8. November 2013
Last year, some 15.8-million cars were sold in China. Consultancy PwC projects that by 2019, there could be annual sales of 27.7-million.
So it is, perhaps, not entirely surprising that earlier this week the Beijing Municipal Government announced that it was going to be reducing the number of license plates being made available to 150,000 per month rather than 250,000 per month. Apparently, the traffic conditions of an ever-growing population of motor vehicles is getting difficult to manage.
And IHS Automotive released this week a report that estimates that the market for advanced driver assistance systems (ADAS) will triple by 2019, going from $1.0-billion this year to $3.1-billion six years hence.
ADAS is a suite of technologies including blind-spot detection (BSD), parking assist, adaptive cruise control, and night vision.
The IHS researchers calculate that BSD—which deploys a sensor array (radar, ultrasonic, or camera) will have a major impact in the Chinese market. According to Michael Liu, senior ADAS analyst with IHS Automotive, “Motorists are realizing that BSD is useful in China because most cities are overwhelmed with the amount of vehicles on the roads. Furthermore, lots of Chinese drivers are used to changing lanes frequently. Thus, it is quite dangerous for inexperienced drivers because they may not be aware of other cars in the blind spot before they change lanes, which may cause collisions. BSD can greatly reduce this risk by warning the driver when there are vehicles in the blind spot of the side-view mirrors.”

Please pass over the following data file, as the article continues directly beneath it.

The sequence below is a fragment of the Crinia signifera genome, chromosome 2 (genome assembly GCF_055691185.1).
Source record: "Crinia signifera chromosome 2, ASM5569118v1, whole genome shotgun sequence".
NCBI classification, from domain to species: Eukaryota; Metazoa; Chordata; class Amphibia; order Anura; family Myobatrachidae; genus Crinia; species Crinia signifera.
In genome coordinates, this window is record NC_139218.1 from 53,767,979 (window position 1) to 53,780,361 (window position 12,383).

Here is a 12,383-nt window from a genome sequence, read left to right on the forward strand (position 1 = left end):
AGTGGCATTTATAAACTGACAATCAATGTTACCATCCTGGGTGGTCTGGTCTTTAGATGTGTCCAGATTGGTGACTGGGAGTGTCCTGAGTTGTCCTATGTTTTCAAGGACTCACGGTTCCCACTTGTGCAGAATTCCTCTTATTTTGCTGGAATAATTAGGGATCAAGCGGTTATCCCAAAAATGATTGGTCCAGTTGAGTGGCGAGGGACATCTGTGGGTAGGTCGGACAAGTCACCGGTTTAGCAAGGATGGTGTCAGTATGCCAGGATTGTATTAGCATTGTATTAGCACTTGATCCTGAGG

If you’re not familiar with BSD, know that it generally consists of a light in either the side view mirrors or A-pillars, which illuminates when a vehicle is in the blind spot. Sometimes it is accompanied by a warning noise. It is not intrusive. It is helpful.
One wonders about how beneficial it is going to be in a place where there are huge traffic jams and drivers constantly trying to get a better position in a place where “better” is minor, at best.
Among the techs that IHS thinks won’t catch on: driver monitoring (which makes sure you’re not nodding off), high-beam control (you drive with your brights on all the time; when a car ahead is detected, the low beams are activated), and night vision (based on either an infrared light source or thermal imaging).
But in addition to BSD, another big gainer in the Chinese market, IHS says, will be self-parking systems, given the ever-tightening parking spaces in municipalities. If you’re in a city where they’re adding an additional 150,000 cars per month, chances are good you’re in a city where they’re not adding an additional 150,000, too, so no matter how good the self-parking system is. . . .